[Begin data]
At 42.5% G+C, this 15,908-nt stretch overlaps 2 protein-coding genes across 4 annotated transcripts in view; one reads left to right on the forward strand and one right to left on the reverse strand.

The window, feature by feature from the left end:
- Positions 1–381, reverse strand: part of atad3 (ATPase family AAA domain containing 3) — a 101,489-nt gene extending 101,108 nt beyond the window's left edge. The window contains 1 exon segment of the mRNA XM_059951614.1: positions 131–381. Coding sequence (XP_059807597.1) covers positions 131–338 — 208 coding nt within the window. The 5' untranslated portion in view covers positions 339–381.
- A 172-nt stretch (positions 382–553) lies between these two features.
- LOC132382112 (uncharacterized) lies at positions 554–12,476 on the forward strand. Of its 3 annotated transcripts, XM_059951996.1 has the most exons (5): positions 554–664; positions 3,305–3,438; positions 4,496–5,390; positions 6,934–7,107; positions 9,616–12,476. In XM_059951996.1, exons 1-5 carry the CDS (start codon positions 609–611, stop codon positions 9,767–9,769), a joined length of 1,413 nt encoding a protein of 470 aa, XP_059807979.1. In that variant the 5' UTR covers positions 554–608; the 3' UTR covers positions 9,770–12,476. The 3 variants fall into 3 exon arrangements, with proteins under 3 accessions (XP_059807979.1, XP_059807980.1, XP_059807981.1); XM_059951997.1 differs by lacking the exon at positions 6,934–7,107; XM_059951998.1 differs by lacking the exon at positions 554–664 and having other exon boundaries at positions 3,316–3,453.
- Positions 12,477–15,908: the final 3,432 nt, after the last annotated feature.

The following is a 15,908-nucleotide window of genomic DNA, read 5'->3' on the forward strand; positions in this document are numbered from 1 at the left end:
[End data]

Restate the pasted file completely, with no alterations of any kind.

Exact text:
At 42.5% G+C, this 15,908-nt stretch overlaps 2 protein-coding genes across 4 annotated transcripts in view; one reads left to right on the forward strand and one right to left on the reverse strand.

The window, feature by feature from the left end:
- Positions 1–381, reverse strand: part of atad3 (ATPase family AAA domain containing 3) — a 101,489-nt gene extending 101,108 nt beyond the window's left edge. The window contains 1 exon segment of the mRNA XM_059951614.1: positions 131–381. Coding sequence (XP_059807597.1) covers positions 131–338 — 208 coding nt within the window. The 5' untranslated portion in view covers positions 339–381.
- A 172-nt stretch (positions 382–553) lies between these two features.
- LOC132382112 (uncharacterized) lies at positions 554–12,476 on the forward strand. Of its 3 annotated transcripts, XM_059951996.1 has the most exons (5): positions 554–664; positions 3,305–3,438; positions 4,496–5,390; positions 6,934–7,107; positions 9,616–12,476. In XM_059951996.1, exons 1-5 carry the CDS (start codon positions 609–611, stop codon positions 9,767–9,769), a joined length of 1,413 nt encoding a protein of 470 aa, XP_059807979.1. In that variant the 5' UTR covers positions 554–608; the 3' UTR covers positions 9,770–12,476. The 3 variants fall into 3 exon arrangements, with proteins under 3 accessions (XP_059807979.1, XP_059807980.1, XP_059807981.1); XM_059951997.1 differs by lacking the exon at positions 6,934–7,107; XM_059951998.1 differs by lacking the exon at positions 554–664 and having other exon boundaries at positions 3,316–3,453.
- Positions 12,477–15,908: the final 3,432 nt, after the last annotated feature.

The following is a 15,908-nucleotide window of genomic DNA, read 5'->3' on the forward strand; positions in this document are numbered from 1 at the left end: